First published in the Daily Express on 24 July 2015
HE was awarded the Victoria Cross – yet according to those who knew him Albert Jacka’s incredible battlefield exploits should have won him the medal three times over.
ONE HUNDRED years ago today a brief announcement was made in the London Gazette, the government’s official journal of record. It stated that George V had awarded Lance Corporal Albert Jacka the Victoria Cross, Britain and the Commonwealth’s most prestigious award for gallantry in the face of the enemy.
“For most conspicuous bravery on the night of the 19th–20th May, 1915 at ‘Courtney’s Post’, Gallipoli Peninsula,” said the citation. Three short sentences followed detailing Jacka’s actions in the heat of a battle against the Turks.
Yet neither this citation nor two more that followed for his subsequent Military Crosses remotely did justice to a man who deserves to be heralded as the most courageous frontline soldier of the entire First World War.
I have little doubt Jacka ought to have been awarded one, if not two, further VCs, but he was apparently refused them because of his lack of respect for some senior officers, some of whom he publicly criticised.
Jacka was born in Layard, Geelong, Victoria, Australia, on January 10, 1893. He was the fourth of seven children born to a timber worker and his English-born wife.
After school, Jacka, a talented sportsman usually called Bert by his family, worked as a labourer with his father and, later, an engine cleaner and forest worker.
On September 8, 1914, shortly after the outbreak of the Great War, he enlisted in the Australian Imperial Force (AIF). On November 10, Jacka was posted to 14th Battalion, AIF, as an acting lance corporal, and two months of training followed in the Middle East.
His first taste of action could hardly have been more brutal. On April 25, 1915, he took part in the ill-conceived landings at Gallipoli, arriving at Anzac Cove. The horrific battle that followed was the prelude to an eight-month campaign that claimed the lives of more than 8,000 young Australians. His VC was awarded for his actions at Courtney’s Post where some of the severely depleted 14th Battalion had been sent to support Anzacs, under relentless Turkish attack.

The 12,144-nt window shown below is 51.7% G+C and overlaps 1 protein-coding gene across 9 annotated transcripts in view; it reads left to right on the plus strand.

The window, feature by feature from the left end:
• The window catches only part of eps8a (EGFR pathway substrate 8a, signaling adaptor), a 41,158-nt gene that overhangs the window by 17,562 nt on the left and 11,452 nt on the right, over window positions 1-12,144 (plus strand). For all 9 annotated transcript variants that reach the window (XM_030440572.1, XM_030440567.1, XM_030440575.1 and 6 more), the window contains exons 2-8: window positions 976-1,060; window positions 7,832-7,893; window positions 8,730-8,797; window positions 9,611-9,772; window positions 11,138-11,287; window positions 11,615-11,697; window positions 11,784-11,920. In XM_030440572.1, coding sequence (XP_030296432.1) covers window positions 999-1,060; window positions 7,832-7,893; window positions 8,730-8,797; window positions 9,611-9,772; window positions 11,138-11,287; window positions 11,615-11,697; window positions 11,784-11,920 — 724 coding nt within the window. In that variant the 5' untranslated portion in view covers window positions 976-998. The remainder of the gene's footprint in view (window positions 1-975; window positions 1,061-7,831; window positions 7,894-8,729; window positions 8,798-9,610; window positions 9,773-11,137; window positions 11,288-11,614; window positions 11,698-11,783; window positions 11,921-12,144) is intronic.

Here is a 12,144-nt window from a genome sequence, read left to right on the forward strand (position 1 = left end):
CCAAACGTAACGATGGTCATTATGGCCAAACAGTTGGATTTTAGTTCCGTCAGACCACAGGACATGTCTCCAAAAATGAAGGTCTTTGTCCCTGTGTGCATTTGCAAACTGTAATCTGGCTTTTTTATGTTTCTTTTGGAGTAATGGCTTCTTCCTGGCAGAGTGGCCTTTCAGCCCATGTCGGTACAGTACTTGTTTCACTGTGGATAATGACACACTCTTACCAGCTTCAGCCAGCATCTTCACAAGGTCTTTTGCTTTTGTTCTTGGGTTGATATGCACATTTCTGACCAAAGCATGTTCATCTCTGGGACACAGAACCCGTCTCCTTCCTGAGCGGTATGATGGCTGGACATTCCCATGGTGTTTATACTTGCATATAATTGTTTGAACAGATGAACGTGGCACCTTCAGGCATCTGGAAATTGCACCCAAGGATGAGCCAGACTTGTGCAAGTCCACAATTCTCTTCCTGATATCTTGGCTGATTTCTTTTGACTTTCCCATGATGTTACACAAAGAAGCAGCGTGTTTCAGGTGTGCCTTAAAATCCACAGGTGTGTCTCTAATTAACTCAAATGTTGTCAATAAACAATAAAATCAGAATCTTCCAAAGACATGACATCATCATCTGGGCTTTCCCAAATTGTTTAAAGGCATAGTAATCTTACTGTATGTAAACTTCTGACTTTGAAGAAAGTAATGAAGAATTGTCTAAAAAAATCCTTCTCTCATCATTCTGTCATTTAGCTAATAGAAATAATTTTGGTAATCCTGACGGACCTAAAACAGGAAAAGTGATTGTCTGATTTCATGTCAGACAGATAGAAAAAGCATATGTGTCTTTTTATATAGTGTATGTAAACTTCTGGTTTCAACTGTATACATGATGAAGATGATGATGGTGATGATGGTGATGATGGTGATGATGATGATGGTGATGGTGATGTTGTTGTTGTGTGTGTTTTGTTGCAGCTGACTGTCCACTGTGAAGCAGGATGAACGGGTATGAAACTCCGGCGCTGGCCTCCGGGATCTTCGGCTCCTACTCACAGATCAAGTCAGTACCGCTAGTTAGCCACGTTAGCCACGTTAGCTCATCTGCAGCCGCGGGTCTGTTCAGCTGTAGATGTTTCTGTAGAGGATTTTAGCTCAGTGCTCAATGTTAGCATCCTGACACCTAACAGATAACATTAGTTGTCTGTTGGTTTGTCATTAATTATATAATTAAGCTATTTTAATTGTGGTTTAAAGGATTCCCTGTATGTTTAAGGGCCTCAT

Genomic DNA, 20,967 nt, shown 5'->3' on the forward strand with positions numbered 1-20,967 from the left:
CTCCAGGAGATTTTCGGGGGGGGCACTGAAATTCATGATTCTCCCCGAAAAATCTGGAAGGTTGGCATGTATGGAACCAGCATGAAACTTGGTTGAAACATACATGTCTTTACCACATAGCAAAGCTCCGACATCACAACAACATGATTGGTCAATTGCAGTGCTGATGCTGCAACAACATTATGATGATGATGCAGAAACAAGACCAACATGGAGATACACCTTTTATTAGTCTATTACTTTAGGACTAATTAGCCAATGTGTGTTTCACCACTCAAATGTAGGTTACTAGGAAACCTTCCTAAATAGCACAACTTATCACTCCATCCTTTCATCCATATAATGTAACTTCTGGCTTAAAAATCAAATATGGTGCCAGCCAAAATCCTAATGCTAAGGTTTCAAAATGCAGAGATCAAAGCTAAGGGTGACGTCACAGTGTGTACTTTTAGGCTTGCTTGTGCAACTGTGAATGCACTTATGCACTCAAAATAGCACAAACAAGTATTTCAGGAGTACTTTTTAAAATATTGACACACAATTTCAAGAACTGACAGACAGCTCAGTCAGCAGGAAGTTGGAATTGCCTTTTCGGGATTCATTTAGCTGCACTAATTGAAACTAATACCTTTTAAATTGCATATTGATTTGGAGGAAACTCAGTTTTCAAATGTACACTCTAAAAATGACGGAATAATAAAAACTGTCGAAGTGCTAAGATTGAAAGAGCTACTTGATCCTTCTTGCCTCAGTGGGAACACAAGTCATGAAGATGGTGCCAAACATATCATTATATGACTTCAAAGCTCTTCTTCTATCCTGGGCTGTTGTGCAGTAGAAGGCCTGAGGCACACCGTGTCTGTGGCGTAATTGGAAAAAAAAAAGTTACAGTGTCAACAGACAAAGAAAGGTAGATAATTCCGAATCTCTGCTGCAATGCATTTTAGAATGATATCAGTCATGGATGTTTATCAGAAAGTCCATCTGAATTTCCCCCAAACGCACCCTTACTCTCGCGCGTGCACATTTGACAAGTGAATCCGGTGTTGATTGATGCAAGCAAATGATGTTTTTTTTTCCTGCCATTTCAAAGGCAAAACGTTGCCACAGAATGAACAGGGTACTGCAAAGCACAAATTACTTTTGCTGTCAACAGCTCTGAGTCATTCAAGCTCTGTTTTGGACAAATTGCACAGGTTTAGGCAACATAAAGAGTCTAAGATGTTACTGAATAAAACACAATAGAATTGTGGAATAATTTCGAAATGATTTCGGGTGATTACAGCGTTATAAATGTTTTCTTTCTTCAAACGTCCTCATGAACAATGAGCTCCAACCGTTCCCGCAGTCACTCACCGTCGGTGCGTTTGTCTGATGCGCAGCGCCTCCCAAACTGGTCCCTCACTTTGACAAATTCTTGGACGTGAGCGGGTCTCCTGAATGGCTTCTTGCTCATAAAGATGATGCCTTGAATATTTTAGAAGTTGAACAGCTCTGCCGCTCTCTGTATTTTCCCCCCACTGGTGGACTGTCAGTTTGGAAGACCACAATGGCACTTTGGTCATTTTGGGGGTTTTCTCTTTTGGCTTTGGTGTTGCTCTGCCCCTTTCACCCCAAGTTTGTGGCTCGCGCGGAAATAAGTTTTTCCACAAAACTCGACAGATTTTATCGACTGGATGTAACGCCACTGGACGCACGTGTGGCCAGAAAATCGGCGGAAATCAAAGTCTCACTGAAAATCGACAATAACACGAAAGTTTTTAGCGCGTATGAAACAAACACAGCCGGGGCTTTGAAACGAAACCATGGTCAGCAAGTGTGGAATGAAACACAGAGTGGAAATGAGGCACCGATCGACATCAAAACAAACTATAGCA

At 3.30am on May 19, 1915, a party of Turks threw eight bombs into the trench occupied by Jacka and his comrades. Three men were killed, the rest, except Jacka, were injured. The Turks then jumped into the trench and most of the remaining Australians fled. Jacka though, kept up a relentless fire on the enemy and thereby prevented their advance.
Jacka, just 5ft 6dins but muscular, agreed to launch a counterattack and told the three young privates to fix bayonets and then added: “I’ll go first. Follow me.”
After a failed initiative in which one of his men was shot, Jacka asked another volunteer to keep up a steady fire while he went along several trenches, crossed no-man’s land and then ambushed the Turks from the rear. Jacka shot five Turks and bayoneted two others, and took three more prisoner.
HIS VC was announced in July 1915, making him, at 22, the first Australian of the conflict to receive the award. It also entitled him to £500 (a formidable sum at the time) and a gold watch offered by a Melbourne businessman to the first compatriot to be awarded the VC.